Even though we are of slightly different opinions, I'm glad we are on the same page of what I was trying to discuss and get thoughts on--this has been good. You're right that the sparseness I'm proposing is hard to judge and you can't break down the argument further. My perception comes from my experience in attempting songwriting in the genre of rock where I felt like after spending many hours songwriting that I could understand and perceive the boundaries of the genre/niche at an intuitive level from much trial-and-error--which isn't an argument to convince you or someone else (of course), but just to explain to you why it seems self-evident to me that the songs are very sparse in the space. That in addition to observing the factors I had mentioned before (limited period of best work for each band, declining output of distinct new styles/bands, etc).
Yes, you are right that there is a big difference between addressing older genres like classical and jazz vs current genres, but applying the same concept has led me to believe that the remaining genres will soon be completed as well--which I will do my best to explain, bear with me.
With rock music, much of my experience comes from time spent songwriting and exploring the niche, but also from observing the progression of rock music. One of the simplest factors to see in progression of the opening up of new styles in rock was changes / advances in production styles. So in the 50s, songs by rock acts like Elvis, Buddy Holly, etc were all recorded in Mono sound. That proceeded into the Beatles early work (eg "I Wanna Hold Your Hand"). Mono sound gave songs a distinct sound different than stereo sound, but was also more limited in general. Phil Spector's Wall of Sound technique did allow complexity in Mono (as best used by the Beach Boys in Pet Sounds) but it did not have as much potential as stereo in general. The Beatles then started recording in stereo sound. Partially because of the new larger stereo space, and partially just in tandem development, they (and others) opened up the door for much more varied sounds and instrumentation and styles. Led Zeppelin and early metal figured out how to record heavier sounding drums and fuller distorted guitars. The 80s brought reverb (big room sound) and synthesizers and different guitar sounds into rock (Van Halen etc). Nirvana's Nevermind's production helped usher in even heavier drums and bigger distorted guitar alternative rock sound that persisted into grunge and post-grunge sounds. In the 2000s, indie rock like Animal Collective, TV on the Radio, etc explored additional sonic textures, combining distorted guitar with heavy reverb and big spaces (along with many bands who pulled from sonic and production styles of previous decades within an indie rock sound). But from my judgment, 2009 was the last peak of new distinct indie rock bands and sounds (it was starting to decline after that).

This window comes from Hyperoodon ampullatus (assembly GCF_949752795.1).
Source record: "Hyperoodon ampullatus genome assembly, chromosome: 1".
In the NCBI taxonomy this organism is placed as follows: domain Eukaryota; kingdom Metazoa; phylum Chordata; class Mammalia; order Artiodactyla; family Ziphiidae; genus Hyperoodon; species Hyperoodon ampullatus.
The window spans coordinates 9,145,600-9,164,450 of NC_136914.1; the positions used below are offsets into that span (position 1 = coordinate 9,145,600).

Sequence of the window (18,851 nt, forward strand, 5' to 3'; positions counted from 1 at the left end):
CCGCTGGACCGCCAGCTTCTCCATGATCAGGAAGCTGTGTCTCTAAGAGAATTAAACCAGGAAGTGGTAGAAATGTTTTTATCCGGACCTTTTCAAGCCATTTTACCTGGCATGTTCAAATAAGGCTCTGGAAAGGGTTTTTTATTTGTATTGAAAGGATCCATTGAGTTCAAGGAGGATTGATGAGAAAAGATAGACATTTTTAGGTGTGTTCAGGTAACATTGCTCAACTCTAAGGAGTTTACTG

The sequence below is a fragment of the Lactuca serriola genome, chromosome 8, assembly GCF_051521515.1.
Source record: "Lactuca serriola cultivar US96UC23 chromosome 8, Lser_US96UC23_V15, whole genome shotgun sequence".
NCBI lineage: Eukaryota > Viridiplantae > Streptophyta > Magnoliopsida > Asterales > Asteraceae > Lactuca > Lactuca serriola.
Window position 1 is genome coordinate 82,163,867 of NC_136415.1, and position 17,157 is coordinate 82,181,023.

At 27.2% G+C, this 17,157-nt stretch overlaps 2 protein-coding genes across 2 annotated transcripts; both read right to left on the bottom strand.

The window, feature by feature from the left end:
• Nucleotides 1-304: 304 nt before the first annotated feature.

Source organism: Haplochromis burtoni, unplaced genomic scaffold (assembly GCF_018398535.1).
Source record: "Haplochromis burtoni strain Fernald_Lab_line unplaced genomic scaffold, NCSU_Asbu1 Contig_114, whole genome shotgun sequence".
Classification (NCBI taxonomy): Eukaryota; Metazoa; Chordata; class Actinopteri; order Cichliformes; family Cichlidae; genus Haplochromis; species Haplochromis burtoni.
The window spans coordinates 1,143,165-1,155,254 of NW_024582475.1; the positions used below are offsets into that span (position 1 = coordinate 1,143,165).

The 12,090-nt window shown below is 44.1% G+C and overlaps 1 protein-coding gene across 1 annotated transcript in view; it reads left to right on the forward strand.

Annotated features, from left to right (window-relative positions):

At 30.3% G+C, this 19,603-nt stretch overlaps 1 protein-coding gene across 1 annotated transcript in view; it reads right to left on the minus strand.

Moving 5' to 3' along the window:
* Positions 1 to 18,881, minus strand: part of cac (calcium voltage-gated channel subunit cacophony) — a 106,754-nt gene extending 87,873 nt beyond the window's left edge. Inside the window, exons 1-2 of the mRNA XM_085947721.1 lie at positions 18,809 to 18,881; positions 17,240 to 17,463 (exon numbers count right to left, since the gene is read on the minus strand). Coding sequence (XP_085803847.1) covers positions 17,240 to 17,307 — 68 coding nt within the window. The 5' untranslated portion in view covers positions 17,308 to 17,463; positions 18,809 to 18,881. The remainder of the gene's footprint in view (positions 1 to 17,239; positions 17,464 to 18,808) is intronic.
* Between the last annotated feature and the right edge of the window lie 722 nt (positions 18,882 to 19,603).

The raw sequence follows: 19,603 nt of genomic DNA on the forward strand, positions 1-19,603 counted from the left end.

In a way, the simplest way to view running out of rock music was to see that there was no further places to go with production techniques or the sonic environment or instrumentation of a song (in a distinct way). At the same time, Indie rock in the 2000s was more democratized than rock ever was before because technology and the internet allowed anyone to write and record music. But I think that democratization allows completion to happen at a faster rate.